The Most Important Band of the 80s Broke Up a Decade Before

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tags: film, music, popular culture, Lou Reed, Andy Warhol, Velvet Underground, Indie Rock

When I think of the 1980s, I think of The Velvet Underground.

Sure, the band itself had ceased to exist in any meaningful way back in August 1970, when Lou Reed walked out and went home to Long Island following a legendary stand at Max’s Kansas City. And sure, there was little to no evidence of the VU’s sound and aesthetic anywhere to be found on the U.S. pop charts during the Reagan Years. But on the indie and college radio charts, the ones that really mattered to me and my friends, the influence of the Velvets was everywhere.

Brian Eno half-jokingly suggested in a 1982 interview that, despite its relatively poor commercial showing, every person who bought the first Velvet Underground album (1967’s “The Velvet Underground & Nico”) must have gone on to form a band, and the copious VU echoes ringing across the college radio airwaves during the 1980s seemed to bear him out.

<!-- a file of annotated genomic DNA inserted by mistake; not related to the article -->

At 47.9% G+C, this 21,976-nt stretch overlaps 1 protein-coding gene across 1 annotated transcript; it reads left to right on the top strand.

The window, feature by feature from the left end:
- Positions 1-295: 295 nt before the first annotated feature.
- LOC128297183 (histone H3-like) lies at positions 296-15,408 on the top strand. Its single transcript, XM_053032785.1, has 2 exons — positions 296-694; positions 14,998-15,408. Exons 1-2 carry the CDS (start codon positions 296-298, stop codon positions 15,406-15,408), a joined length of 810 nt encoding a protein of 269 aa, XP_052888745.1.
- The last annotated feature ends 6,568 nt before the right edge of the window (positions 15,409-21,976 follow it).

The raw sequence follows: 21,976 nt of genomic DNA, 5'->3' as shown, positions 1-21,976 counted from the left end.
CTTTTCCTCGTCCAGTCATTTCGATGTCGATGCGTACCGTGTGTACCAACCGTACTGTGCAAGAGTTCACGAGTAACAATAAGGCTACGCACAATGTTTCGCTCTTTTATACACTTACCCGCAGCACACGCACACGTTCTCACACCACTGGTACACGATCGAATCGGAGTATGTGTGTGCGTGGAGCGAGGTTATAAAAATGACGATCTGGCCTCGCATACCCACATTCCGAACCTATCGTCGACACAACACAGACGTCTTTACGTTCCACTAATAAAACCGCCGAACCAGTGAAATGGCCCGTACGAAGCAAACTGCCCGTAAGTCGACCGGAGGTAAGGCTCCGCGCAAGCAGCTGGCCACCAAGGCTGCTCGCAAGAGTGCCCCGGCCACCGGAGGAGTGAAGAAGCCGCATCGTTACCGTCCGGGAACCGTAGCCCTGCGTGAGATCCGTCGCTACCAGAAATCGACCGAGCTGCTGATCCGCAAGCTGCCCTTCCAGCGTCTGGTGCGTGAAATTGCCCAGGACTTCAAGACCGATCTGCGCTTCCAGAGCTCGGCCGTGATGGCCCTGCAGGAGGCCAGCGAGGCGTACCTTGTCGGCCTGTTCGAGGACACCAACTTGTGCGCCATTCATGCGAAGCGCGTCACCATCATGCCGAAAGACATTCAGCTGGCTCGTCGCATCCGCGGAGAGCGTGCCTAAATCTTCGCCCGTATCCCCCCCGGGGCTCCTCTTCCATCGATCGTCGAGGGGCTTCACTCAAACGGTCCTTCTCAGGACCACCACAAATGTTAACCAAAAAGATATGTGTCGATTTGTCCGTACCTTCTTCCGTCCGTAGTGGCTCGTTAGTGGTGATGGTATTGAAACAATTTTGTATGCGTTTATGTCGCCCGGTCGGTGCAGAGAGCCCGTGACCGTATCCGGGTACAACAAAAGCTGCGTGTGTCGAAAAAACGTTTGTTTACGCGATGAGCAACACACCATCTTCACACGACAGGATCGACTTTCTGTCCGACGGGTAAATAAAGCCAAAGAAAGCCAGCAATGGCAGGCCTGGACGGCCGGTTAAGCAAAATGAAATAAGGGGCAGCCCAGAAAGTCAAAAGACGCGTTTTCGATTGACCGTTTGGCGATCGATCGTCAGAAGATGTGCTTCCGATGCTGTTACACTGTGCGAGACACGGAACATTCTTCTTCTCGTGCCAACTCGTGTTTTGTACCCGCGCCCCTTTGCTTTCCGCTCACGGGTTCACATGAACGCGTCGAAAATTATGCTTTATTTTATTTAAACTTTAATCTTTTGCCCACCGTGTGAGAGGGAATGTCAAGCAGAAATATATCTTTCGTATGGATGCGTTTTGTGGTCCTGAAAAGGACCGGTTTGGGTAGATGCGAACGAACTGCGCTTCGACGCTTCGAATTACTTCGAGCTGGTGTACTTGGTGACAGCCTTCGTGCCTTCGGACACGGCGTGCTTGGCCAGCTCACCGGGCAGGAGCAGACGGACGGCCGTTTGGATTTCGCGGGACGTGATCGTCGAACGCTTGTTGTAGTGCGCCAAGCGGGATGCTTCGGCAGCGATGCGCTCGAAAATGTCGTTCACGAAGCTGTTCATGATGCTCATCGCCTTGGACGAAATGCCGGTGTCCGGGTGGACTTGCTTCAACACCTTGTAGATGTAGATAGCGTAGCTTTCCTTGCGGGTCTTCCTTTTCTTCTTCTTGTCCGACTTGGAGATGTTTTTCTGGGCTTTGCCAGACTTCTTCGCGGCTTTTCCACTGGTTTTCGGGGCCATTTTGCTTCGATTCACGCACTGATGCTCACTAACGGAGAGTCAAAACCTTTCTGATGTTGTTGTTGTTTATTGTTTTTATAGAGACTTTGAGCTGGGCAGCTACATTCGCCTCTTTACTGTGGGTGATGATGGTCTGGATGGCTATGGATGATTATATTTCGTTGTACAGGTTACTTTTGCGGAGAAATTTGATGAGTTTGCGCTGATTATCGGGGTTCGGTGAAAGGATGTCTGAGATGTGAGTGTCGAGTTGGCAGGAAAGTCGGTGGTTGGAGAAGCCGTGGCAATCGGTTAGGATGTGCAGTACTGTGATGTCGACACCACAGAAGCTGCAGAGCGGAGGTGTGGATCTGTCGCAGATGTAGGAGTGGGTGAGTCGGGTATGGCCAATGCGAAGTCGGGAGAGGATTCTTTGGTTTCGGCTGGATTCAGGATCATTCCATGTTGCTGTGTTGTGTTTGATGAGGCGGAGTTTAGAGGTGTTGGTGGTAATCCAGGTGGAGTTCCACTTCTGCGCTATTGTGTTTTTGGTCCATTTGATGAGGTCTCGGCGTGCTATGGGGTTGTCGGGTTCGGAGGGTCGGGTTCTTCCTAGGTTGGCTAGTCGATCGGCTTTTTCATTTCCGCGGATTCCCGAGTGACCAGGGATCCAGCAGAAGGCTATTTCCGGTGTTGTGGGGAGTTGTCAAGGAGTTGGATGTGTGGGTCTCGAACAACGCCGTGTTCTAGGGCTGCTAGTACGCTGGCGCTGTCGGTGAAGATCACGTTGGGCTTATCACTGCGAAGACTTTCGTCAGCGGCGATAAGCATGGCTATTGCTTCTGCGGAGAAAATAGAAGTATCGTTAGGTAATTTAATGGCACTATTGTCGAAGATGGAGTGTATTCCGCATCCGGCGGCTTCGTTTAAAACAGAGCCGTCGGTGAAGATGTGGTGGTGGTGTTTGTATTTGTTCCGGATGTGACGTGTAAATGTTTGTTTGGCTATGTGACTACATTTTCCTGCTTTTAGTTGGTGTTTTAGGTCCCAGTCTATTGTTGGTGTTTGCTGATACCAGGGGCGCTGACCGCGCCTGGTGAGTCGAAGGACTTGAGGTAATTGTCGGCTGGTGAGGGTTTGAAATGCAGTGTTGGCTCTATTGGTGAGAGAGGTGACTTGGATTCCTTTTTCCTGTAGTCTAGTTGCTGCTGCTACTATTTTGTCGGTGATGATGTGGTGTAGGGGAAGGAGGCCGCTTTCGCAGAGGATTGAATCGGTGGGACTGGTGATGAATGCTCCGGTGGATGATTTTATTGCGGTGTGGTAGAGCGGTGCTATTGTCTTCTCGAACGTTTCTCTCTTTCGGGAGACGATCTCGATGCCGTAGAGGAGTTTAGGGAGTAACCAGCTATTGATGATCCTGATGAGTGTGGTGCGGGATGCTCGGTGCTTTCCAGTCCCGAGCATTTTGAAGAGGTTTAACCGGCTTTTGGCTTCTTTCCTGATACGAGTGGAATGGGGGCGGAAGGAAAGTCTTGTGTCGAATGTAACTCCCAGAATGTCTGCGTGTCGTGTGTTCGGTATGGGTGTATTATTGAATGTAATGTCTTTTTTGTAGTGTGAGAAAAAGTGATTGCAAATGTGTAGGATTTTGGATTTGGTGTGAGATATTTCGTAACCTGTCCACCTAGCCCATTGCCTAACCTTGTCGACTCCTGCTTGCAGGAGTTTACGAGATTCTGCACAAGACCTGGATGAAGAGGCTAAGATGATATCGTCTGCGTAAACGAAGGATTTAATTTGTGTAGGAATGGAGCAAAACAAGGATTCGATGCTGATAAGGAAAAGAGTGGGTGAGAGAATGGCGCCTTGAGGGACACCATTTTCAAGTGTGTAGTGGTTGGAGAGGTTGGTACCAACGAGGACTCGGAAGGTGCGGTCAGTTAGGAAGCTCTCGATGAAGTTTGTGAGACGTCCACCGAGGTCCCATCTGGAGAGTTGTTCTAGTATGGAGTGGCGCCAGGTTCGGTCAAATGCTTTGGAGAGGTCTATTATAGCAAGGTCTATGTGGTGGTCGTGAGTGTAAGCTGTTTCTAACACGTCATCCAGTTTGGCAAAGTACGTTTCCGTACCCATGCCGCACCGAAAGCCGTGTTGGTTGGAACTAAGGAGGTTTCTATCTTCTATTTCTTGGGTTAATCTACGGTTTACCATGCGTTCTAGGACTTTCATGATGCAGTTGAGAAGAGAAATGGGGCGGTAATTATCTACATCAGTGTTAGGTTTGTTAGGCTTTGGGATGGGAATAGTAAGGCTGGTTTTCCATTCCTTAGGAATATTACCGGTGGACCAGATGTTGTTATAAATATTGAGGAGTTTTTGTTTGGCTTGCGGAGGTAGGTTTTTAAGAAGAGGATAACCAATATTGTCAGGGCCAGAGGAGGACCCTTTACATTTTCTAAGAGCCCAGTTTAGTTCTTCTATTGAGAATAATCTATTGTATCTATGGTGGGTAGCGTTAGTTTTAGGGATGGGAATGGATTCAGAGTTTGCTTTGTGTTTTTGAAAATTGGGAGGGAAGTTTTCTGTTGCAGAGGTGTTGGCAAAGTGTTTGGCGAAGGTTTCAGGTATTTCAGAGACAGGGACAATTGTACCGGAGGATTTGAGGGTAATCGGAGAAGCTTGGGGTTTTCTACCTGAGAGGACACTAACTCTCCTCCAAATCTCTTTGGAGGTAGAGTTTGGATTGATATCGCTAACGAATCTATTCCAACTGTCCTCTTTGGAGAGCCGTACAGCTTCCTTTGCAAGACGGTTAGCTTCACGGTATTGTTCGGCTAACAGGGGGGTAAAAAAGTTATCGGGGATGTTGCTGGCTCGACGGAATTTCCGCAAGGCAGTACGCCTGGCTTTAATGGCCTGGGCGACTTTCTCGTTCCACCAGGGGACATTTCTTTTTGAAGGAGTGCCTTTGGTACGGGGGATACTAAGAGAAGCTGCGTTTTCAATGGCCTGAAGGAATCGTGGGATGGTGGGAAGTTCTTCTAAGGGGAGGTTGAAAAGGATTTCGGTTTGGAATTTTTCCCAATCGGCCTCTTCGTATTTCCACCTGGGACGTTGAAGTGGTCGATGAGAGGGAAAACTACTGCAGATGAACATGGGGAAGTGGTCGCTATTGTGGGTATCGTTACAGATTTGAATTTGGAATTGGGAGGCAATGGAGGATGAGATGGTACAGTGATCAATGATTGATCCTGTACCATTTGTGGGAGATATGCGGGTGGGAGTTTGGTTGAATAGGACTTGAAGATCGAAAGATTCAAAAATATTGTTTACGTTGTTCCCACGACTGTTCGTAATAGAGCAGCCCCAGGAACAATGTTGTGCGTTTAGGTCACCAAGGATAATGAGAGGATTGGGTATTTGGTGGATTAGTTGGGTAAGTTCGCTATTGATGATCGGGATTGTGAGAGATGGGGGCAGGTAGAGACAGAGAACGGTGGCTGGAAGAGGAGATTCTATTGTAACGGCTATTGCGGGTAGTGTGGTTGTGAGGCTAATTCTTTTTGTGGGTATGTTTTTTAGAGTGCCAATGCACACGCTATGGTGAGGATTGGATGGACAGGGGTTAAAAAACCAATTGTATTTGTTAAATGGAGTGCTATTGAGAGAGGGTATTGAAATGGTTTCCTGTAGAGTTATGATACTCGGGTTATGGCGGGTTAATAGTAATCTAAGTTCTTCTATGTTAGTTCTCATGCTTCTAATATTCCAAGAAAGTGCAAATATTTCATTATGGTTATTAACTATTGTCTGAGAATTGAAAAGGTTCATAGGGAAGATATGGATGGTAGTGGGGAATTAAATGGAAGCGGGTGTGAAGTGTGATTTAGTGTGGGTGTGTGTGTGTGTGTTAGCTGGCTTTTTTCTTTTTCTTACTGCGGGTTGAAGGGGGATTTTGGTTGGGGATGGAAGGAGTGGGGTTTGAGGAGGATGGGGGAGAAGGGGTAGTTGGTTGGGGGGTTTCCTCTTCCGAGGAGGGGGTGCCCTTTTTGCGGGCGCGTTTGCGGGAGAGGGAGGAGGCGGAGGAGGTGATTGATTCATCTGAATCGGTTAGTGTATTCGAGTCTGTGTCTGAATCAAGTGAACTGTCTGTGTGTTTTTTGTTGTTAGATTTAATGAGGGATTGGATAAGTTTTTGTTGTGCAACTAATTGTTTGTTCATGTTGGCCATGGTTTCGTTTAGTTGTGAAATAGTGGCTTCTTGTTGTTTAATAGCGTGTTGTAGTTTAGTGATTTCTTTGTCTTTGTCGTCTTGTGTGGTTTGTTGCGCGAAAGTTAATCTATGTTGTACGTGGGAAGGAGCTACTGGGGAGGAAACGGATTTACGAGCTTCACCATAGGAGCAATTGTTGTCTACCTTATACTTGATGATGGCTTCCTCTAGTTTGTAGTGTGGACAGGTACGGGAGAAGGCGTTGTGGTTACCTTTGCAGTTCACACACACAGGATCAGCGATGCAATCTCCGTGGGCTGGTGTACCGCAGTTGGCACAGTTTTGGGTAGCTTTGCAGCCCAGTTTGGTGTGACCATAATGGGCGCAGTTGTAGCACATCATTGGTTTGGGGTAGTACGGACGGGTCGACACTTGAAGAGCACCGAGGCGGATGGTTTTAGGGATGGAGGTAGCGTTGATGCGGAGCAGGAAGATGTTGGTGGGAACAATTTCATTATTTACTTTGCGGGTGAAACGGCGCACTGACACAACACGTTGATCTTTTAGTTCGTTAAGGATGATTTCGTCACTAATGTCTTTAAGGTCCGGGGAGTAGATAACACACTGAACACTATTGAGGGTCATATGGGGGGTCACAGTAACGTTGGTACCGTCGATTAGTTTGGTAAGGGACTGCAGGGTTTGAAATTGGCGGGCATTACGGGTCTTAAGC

Echo & The Bunnymen, Sonic Youth, Love and Rockets, The Jesus and Mary Chain, The Feelies, The Violent Femmes, The Dream Syndicate, The Jazz Butcher, The Go-Betweens, Yo La Tengo, Camper Van Beethoven, Galaxie 500, Spacemen 3, The Flaming Lips, The Verlaines, Opal, My Bloody Valentine and a little-known band called R.E.M. — these were just some of the era’s artists who openly expressed a debt to the Velvets in their music, whether via hypnotic drones, explosive displays of improvisatory dissonance, extended two-chord jams harnessed to propulsive rhythms, plainly-sung lyrics that walked the line between poetic (or dryly humorous) and aggressively confrontational, hushed moments of heartbreaking beauty laced with traces of druggy decadence, or just casually affecting an aura of impenetrable mystery.

There was simply nothing cooler than The Velvet Underground, and to be into them — either as a musician or just as a fan — was to be a member of an extremely select club, in part because it was so damned difficult in the first half of the 80s to even hear their music. You could find a couple of tracks included here and there on various Lou Reed collections, and Uncle Lou was always good for a rendition of “Sweet Jane” in concert. But if you wanted to go deeper than that, you pretty much had to be lucky enough to know someone who was a) hip enough to have bought their albums years earlier when they were still in print, and b) willing to play them for you, and maybe even let you tape them. (The first time I ever heard The Velvet Underground & Nico in its entirety was while apartment-sitting for my high school history teacher, who owned a “peeled” original copy.)


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